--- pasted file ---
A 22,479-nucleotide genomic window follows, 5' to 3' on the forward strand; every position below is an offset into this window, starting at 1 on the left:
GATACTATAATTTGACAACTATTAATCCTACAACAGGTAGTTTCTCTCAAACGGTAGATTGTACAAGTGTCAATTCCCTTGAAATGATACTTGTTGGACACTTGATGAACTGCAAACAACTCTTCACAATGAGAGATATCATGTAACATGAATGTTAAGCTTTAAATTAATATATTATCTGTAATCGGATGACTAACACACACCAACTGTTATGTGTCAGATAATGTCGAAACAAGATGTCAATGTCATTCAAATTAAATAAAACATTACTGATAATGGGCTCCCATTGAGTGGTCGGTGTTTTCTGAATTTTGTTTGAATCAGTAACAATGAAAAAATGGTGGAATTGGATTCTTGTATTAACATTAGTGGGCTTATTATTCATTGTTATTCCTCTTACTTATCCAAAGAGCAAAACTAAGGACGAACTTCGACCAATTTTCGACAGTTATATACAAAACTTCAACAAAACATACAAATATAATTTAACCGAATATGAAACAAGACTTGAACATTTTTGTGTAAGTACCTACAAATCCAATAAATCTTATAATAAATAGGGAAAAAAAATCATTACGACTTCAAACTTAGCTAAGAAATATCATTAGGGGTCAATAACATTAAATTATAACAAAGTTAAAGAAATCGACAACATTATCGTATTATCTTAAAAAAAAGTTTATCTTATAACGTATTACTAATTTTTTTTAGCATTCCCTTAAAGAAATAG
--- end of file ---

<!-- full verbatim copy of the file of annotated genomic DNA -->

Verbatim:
A 22,479-nucleotide genomic window follows, 5' to 3' on the forward strand; every position below is an offset into this window, starting at 1 on the left:
GATACTATAATTTGACAACTATTAATCCTACAACAGGTAGTTTCTCTCAAACGGTAGATTGTACAAGTGTCAATTCCCTTGAAATGATACTTGTTGGACACTTGATGAACTGCAAACAACTCTTCACAATGAGAGATATCATGTAACATGAATGTTAAGCTTTAAATTAATATATTATCTGTAATCGGATGACTAACACACACCAACTGTTATGTGTCAGATAATGTCGAAACAAGATGTCAATGTCATTCAAATTAAATAAAACATTACTGATAATGGGCTCCCATTGAGTGGTCGGTGTTTTCTGAATTTTGTTTGAATCAGTAACAATGAAAAAATGGTGGAATTGGATTCTTGTATTAACATTAGTGGGCTTATTATTCATTGTTATTCCTCTTACTTATCCAAAGAGCAAAACTAAGGACGAACTTCGACCAATTTTCGACAGTTATATACAAAACTTCAACAAAACATACAAATATAATTTAACCGAATATGAAACAAGACTTGAACATTTTTGTGTAAGTACCTACAAATCCAATAAATCTTATAATAAATAGGGAAAAAAAATCATTACGACTTCAAACTTAGCTAAGAAATATCATTAGGGGTCAATAACATTAAATTATAACAAAGTTAAAGAAATCGACAACATTATCGTATTATCTTAAAAAAAAGTTTATCTTATAACGTATTACTAATTTTTTTTAGCATTCCCTTAAAGAAATAG